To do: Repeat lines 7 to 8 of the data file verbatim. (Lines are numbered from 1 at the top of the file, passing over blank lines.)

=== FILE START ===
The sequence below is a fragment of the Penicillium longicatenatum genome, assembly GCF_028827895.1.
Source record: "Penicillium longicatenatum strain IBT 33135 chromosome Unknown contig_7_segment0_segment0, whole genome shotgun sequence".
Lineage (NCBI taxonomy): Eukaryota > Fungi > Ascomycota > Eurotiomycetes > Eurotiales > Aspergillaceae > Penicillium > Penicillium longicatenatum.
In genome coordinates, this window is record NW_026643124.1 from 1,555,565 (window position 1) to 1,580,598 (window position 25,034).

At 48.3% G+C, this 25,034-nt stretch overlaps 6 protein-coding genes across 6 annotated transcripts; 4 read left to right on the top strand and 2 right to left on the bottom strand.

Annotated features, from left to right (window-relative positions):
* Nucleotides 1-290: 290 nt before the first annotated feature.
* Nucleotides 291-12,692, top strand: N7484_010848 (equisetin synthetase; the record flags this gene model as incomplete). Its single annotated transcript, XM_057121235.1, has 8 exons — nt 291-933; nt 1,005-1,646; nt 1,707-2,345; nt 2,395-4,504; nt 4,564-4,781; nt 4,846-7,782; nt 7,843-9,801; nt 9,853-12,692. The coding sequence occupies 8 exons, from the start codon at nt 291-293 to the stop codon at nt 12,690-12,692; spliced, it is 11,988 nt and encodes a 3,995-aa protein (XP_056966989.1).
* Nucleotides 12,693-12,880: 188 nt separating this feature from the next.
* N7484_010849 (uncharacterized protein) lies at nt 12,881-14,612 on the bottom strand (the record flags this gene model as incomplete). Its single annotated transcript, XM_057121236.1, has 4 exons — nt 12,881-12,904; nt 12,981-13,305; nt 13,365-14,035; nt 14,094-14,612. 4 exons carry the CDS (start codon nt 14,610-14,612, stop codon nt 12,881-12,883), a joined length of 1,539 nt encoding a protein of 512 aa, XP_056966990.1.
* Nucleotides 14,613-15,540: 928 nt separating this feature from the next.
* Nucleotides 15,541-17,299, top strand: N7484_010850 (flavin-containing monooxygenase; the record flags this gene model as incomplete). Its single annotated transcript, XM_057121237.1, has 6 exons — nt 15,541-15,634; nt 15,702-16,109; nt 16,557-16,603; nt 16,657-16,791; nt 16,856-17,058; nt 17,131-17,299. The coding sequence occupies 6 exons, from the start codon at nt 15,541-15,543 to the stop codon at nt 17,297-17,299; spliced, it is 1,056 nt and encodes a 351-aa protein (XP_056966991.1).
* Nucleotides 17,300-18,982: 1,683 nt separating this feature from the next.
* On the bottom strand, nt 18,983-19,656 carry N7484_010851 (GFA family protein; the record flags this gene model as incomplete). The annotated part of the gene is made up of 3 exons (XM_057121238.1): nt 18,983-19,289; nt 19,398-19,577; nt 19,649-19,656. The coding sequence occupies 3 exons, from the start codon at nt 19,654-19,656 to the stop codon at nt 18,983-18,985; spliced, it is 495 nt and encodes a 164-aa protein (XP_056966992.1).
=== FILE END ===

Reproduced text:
* Nucleotides 1-290: 290 nt before the first annotated feature.
* Nucleotides 291-12,692, top strand: N7484_010848 (equisetin synthetase; the record flags this gene model as incomplete). Its single annotated transcript, XM_057121235.1, has 8 exons — nt 291-933; nt 1,005-1,646; nt 1,707-2,345; nt 2,395-4,504; nt 4,564-4,781; nt 4,846-7,782; nt 7,843-9,801; nt 9,853-12,692. The coding sequence occupies 8 exons, from the start codon at nt 291-293 to the stop codon at nt 12,690-12,692; spliced, it is 11,988 nt and encodes a 3,995-aa protein (XP_056966989.1).